• the trust is not a personal trust.  

It is also proposed that a new anti-avoidance rule accompany this expanded definition to provide that a commercial trust that is varied in a non-permitted way will lose its status as an exempt foreign trust with the result that, at such time, the trust will be taxable on all of its income that has been accumulated (together with interest) since the time it first acquired a resident beneficiary or a resident contributor.

Third, the definition of “restricted property” (which will serve a less prominent role given the changes to the definition of “exempt foreign trust”, as described above, but are still relevant for purposes of determining whether a particular transfer of property results in an “arm’s length transfer”) will be limited to shares or rights (or property that derives its value from such shares or rights) acquired, held, loaned or transferred by a taxpayer as part of a series of transactions or events in which “specified shares” (generally, shares with a fixed entitlement right) of a closely-held corporation were issued at a tax cost less than their fair market value.

Finally, it is proposed that a new rule be added to ensure that loans made by a Canadian financial institution to a non-resident trust will not result in the financial institution being a resident contributor to the trust as long as the loan is made in the ordinary course of the financial institution’s business.

Changes to the Taxation of a Deemed Resident Trust, its Beneficiaries and Resident Contributors First, Budget 2010 proposes that a non-resident trust’s property be divided into a resident portion (consisting of property contributed by residents and certain former residents or property substituted for such property) and a non-resident portion. Any income arising from property that is part of the non-resident portion (other than Canadian source income) will be excluded in computing the trust’s income for Canadian federal income tax purposes. However, to the extent that income of the trust is not distributed to the beneficiaries, the amount of accumulated income for the taxation year will be deemed to be a contribution by the trust’s connected contributors and will form part of the resident portion of the trust’s property for the next taxation year. (Undistributed accumulated income from the non-resident portion will not be subject to this deeming provision provided that the non-resident portion of the property is kept separate and apart from all of the property of the resident portion.)

Second, Budget 2010 proposes that the proposed rules that would render resident contributors of a non-resident trust jointly and severally, or solidarily, liable with resident beneficiaries for the tax of the trust be eliminated in favour of a system whereby resident contributors to a trust would be attributed, and taxed on, their proportionate share of the trust’s income for Canadian tax purposes, subject to reduction in limited circumstances to account for the amount of losses of other years claimed by the trust and foreign tax credits designated in respect of certain contributions. (It appears that resident beneficiaries will continue to be liable with respect to the trust’s income tax payable to the same extent under the outstanding proposals.) The income attributed to resident contributors will generally be based on the proportion of the fair market value of their contributions to the trust (measured at the time the contributions were made) to the fair market value of all contributions received by the trust from connected contributors. Budget 2010 further proposes that the trust will be entitled to a deduction for amounts attributed to resident contributors (in addition to the normal rule with respect to income that is payable to beneficiaries in the year).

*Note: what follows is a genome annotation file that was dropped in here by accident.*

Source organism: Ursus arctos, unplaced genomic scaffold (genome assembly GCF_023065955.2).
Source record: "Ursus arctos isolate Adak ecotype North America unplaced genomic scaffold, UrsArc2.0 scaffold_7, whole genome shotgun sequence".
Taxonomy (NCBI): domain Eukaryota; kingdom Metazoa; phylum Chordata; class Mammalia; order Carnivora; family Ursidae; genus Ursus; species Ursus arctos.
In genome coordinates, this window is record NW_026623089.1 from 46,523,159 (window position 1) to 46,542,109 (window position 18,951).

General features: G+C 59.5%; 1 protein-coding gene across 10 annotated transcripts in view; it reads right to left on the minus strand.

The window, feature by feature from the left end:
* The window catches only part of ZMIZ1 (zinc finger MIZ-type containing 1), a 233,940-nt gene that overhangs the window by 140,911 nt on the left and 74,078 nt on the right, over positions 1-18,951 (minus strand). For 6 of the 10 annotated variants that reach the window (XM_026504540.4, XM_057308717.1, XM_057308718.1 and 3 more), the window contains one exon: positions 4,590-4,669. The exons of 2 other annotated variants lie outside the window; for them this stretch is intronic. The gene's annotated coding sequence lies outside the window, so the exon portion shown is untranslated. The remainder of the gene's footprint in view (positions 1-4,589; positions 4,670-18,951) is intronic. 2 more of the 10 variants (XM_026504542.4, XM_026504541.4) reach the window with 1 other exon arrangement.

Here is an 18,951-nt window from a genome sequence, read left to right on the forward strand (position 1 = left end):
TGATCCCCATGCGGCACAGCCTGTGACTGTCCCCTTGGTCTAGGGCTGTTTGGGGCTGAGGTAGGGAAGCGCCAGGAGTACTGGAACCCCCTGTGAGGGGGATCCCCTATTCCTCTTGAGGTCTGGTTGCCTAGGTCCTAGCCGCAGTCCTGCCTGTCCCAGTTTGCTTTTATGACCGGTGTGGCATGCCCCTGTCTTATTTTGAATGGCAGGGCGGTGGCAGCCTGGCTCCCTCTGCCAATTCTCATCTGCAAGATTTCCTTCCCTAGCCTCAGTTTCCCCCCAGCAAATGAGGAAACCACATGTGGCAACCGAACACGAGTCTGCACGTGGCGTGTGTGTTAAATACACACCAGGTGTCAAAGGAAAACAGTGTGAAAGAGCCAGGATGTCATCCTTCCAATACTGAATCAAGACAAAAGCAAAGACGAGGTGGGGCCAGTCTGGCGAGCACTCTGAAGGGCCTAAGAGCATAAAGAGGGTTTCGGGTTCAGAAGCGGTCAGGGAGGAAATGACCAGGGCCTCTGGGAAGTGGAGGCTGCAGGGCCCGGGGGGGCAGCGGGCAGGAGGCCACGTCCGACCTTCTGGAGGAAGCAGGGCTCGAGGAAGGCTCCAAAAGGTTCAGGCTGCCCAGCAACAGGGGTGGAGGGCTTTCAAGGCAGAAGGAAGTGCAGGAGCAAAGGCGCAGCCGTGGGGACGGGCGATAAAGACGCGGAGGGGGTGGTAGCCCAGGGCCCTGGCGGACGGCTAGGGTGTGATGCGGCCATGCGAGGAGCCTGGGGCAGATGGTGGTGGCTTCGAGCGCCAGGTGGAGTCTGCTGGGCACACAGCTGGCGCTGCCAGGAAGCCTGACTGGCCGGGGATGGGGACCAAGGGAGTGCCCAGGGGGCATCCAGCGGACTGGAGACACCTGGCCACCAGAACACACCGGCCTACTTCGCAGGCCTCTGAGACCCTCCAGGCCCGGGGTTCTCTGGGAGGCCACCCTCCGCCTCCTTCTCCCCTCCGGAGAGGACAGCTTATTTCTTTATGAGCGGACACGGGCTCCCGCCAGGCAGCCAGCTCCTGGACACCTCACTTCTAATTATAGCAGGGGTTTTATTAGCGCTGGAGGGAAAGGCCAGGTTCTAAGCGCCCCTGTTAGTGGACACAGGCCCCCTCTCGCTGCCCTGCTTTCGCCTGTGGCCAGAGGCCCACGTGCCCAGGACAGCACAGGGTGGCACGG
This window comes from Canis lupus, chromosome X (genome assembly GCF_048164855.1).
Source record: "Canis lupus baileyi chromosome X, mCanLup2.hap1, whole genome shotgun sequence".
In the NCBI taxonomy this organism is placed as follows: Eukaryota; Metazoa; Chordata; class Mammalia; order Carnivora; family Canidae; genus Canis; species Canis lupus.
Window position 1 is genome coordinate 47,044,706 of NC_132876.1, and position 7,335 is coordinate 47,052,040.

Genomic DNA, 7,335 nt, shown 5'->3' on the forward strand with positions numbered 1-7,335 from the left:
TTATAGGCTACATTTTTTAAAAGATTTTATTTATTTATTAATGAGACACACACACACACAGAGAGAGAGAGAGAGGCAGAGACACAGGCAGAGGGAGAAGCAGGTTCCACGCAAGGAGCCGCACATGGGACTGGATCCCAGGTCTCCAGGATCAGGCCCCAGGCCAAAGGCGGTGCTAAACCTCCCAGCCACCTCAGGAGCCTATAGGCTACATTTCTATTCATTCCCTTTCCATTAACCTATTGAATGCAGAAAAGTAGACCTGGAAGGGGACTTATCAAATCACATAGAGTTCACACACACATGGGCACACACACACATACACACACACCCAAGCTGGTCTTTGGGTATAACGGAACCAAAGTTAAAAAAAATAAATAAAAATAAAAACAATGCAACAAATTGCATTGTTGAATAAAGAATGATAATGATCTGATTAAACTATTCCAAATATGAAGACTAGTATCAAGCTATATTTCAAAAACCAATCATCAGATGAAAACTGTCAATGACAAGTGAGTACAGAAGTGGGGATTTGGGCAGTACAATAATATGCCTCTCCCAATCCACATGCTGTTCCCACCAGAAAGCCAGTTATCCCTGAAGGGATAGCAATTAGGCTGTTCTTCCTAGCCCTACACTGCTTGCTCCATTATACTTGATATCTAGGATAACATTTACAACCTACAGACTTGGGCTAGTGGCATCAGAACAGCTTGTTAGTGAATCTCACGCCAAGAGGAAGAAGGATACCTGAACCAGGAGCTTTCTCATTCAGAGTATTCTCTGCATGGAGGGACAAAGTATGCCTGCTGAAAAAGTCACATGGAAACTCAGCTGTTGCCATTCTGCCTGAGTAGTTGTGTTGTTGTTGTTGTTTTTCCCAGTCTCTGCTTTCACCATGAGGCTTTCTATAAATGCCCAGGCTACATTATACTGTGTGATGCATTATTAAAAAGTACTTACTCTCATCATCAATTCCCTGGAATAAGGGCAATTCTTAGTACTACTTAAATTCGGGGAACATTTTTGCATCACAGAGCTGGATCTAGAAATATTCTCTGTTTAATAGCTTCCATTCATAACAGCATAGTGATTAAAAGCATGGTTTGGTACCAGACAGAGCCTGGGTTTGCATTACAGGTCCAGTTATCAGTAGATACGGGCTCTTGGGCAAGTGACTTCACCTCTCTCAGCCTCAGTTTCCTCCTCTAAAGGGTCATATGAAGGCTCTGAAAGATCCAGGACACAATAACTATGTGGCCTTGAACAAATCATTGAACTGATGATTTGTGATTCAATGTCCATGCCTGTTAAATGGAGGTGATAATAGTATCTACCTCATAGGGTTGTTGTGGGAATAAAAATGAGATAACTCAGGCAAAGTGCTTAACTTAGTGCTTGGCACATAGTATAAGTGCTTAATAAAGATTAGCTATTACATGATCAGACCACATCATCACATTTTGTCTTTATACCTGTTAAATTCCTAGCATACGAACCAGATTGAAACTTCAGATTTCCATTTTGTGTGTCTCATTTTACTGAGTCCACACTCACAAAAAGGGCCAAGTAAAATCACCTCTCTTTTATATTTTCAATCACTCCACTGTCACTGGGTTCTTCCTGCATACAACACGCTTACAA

Third, Budget 2010 proposes ordering rules be introduced with respect to distributions to beneficiaries of a deemed resident non-resident trust. Distributions to resident beneficiaries will be deemed to be made first out of the resident portion of the trust’s income while distributions to non-resident beneficiaries will be deemed to be made first out of the non-resident portion. Distributions to non-resident beneficiaries out of the non-resident portion of the trust will not be subject to withholding tax. However, distributions to non-resident beneficiaries out of the resident portion of the trust will be subject to withholding tax.

Finally, Budget 2010 proposes to permit a non-resident trust that is deemed to be resident in Canada under the nonresident trust rules to claim a foreign tax credit in respect of income taxes paid to another country that treats the trust as a resident of that country for its own domestic income tax purposes (regardless of the 15% limit normally applicable under subsection 20(11) of the Income Tax Act (Canada), but up to the Canadian income tax rate). As is the case with the proposed foreign investment entity rules, Budget 2010 further proposes that the relevant reassessment period for income in respect of trusts subject to these rules be extended by three years.

  • DATE OF APPLICATION

Foreign Investment Entities Rules Budget 2010 proposes that the measures regarding foreign investment entities apply for taxation years that end after March 4, 2010. A taxpayer who voluntarily complied with the outstanding proposals in previous years will have the option of having those years reassessed. A taxpayer who does not wish to be reassessed, but who had more income than would have been the case under the existing rules, will be entitled to a deduction in the current year for the excess income.